Moscow Talks were aimed at detailed consultations on Afghan issues in a six-party format involving Russia, Afghanistan, Pakistan, China, Iran and India at the level of special envoys on Afghanistan and senior officials. It was a renewed attempt at finding a peaceful end to the lingering unrest in conflict-ridden Afghanistan.
Moscow Talks | Response from Afghanistan
The Afghan Ministry of Foreign Affairs (MoFA) has said that the consultative meeting in Moscow is a positive step in promoting regional cooperation and solidarity in the war against terrorism, however, the meeting is not an alternative for peace talks between government and Taliban.
Moscow Talks | Re-entry of Russia in Afghan scene
- Although it is believed that the meeting will not be able to bring Taliban to the negotiating table, the involvement of Russia in the Afghanistan’s affairs is an important step in this regard. The Russian initiative is significant due to the return of Moscow to the region as an active player, but had led to apprehensions in Kabul and New Delhi that it was trying hard to bring in Taliban into the mainstream so as to combat its perceived real threat of the so-called ISIS.
- Moscow has hosted at least two meetings on Afghanistan in less than two months in a bid to bring the much-awaited Afghan peace negotiation process between the government and the Taliban group back on track.
- Some of the political commentators believe that Russia’s interests in Afghanistan’s political situation and the thaw in ties between Russians and the Taliban would further complicate the war in Afghanistan.
Moscow Talks | India’s concerns
- The exclusion of Afghanistan and India were objected by the two countries from the previous round of talks raising concerns among officials in Kabul regarding Russia’s intentions.
- At the Moscow talks, the Russians made it clear that they consider the government of Afghanistan as the legitimate representative of the Afghan people, and not the Taliban.
- The Russians added that they maintained contacts with the Taliban only due to their concerns and with intention to support Afghan government in potential peace talks.
- Afghanistan and India were previously concerned about unsubstantiated media reports that Russia was reaching out to the Taliban, and even holding secret talks with the outfit.
- Reports suggest that the issue of exclusion was raised by Foreign Secretary S. Jaishankar during his talks with the Russian delegation at the Heart of Asia conference in Amritsar in early December last year.
- Further, NSA KC Ajit Doval’s meeting with Russian Security Council secretary on 31st January 2017 paved the way for India’s inclusion. The Indian side was represented by MEA Joint Secretary (PIA Division) Shri Gopal Bagley (the new spokesperson of MEA).
Moscow Talks | Analysis
- China and Pakistan were present at the previous round of talk in Moscow in December 2016, while India, Iran and Afghanistan’s representatives’ have been invited for the first time in this round of talk.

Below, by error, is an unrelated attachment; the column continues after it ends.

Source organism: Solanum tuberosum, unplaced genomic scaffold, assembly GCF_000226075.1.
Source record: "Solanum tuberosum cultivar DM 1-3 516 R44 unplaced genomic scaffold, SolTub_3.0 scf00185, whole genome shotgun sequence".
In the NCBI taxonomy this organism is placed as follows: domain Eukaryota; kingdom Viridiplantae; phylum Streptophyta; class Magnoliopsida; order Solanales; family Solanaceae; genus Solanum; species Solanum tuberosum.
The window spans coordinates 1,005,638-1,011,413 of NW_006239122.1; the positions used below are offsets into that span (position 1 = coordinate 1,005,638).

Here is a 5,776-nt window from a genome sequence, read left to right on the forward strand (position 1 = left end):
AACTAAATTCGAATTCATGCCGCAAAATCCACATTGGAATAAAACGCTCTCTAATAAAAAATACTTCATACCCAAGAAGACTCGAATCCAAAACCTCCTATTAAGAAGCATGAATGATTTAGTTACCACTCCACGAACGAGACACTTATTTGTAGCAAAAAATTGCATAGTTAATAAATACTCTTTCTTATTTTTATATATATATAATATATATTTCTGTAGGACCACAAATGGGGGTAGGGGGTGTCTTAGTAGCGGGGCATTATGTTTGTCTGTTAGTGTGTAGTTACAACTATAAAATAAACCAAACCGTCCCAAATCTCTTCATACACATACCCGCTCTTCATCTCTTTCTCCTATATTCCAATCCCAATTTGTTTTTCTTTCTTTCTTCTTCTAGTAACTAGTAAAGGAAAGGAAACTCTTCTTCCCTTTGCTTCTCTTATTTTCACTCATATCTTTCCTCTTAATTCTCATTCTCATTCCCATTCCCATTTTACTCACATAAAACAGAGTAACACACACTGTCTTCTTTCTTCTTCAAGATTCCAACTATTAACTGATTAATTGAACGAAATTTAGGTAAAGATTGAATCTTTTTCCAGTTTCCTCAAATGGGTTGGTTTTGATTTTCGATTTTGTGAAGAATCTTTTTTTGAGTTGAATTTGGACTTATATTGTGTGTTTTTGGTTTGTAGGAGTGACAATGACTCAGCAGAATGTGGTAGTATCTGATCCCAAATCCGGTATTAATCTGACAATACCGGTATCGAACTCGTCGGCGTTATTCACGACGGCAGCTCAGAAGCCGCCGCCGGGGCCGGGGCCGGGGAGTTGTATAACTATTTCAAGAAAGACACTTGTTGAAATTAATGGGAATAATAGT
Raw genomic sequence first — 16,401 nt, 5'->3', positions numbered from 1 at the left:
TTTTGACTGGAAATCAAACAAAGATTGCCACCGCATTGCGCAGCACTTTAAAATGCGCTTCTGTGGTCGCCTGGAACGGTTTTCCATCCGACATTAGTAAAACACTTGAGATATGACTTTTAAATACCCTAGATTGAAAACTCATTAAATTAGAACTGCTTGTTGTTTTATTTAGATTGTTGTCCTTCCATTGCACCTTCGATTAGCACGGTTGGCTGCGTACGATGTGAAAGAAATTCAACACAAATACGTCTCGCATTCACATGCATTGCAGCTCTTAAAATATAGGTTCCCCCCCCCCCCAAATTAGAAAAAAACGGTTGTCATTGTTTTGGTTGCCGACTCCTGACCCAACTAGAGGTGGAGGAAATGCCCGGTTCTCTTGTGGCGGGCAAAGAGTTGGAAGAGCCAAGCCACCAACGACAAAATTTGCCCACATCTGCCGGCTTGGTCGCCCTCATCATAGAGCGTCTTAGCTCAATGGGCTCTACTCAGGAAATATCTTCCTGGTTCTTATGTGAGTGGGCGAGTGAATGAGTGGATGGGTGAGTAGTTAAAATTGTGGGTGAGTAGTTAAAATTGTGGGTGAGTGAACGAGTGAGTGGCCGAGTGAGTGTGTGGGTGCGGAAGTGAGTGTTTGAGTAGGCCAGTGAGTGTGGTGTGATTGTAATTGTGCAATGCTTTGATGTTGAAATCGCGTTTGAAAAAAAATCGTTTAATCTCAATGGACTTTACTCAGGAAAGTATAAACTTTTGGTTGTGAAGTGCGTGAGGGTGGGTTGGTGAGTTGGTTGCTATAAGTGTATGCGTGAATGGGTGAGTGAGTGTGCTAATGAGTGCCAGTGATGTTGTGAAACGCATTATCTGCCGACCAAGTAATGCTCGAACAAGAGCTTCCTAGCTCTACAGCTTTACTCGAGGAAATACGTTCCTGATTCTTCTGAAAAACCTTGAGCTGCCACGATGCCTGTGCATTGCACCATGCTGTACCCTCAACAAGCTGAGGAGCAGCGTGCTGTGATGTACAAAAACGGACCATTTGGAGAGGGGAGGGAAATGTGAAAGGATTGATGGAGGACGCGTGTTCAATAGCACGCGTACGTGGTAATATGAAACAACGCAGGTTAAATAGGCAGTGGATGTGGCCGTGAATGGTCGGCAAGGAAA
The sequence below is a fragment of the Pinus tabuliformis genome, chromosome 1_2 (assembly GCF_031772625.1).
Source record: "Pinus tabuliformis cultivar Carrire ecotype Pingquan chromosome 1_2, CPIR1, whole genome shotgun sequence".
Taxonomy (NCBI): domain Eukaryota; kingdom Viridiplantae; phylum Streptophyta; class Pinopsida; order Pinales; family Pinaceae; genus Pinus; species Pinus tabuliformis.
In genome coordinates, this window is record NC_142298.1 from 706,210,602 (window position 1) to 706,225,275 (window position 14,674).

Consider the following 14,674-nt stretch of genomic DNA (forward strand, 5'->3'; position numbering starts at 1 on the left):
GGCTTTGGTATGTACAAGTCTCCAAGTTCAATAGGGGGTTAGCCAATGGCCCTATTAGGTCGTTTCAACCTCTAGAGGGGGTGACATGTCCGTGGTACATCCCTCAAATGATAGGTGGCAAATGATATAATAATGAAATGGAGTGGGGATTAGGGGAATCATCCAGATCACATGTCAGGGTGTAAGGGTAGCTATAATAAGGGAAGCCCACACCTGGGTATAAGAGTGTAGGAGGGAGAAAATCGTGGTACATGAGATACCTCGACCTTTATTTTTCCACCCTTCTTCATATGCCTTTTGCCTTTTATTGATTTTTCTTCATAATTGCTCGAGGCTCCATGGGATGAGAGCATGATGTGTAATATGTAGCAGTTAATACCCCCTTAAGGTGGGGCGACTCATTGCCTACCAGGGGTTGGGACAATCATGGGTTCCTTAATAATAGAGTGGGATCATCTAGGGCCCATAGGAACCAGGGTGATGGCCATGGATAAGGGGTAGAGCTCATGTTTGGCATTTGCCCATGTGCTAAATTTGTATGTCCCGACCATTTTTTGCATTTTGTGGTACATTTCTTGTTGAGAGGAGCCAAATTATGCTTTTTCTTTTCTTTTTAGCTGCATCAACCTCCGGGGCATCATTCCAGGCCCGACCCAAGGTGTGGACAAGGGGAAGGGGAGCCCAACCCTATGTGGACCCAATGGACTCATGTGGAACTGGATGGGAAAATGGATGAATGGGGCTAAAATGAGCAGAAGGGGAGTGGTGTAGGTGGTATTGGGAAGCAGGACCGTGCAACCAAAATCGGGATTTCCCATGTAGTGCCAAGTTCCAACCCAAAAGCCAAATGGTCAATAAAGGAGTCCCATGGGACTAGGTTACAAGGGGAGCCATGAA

- India is concerned and has been observing Russia-led efforts for talks with Taliban, with officials apprehensive about the normalisation of the terror groups which continues to have strings attached to Pakistan military establishment.
- The argument that Taliban was fighting with ISIS in pockets of Afghanistan did not find many takers in New Delhi, as Indian officials believe that most of the IS fighters are mainly repurposed Taliban members.
Moscow Talks | India’s stance on Afghanistan peace issue
- India had pointedly pronounced during the discussions that Afghanistan should have the right to choose with whom to hold talks and that the choice should not be dictated by other countries.
- India on its part noted that “it was essential to end all forms of terrorism and extremism that beset Afghanistan and our region and to ensure denial of territory or any other support, safe havens or sanctuaries to any terrorist group or individual in countries of our region.”
Moscow Talks | Conclusion
Much to the relief of Afghanistan and India, all six countries agreed that the ‘red lines’ for engagement with the Taliban – which include giving up violence, abiding by Afghan constitution and cutting ties with al Qaida – have to be met. All the participants agreed to strengthen efforts to promote the intra-Afghan reconciliation, while maintaining the leading role of the current government of Afghanistan. Participants have also agreed in favour of broadening this format, primarily by adding the countries of Central Asia to it. A sustainable peace solution requires a political solution, free from the use of violence and conflict. Afghanistan has the legitimate right to choose the manner in which it wishes to draw out the action plan for a peaceful transition of its society from the current violent streams.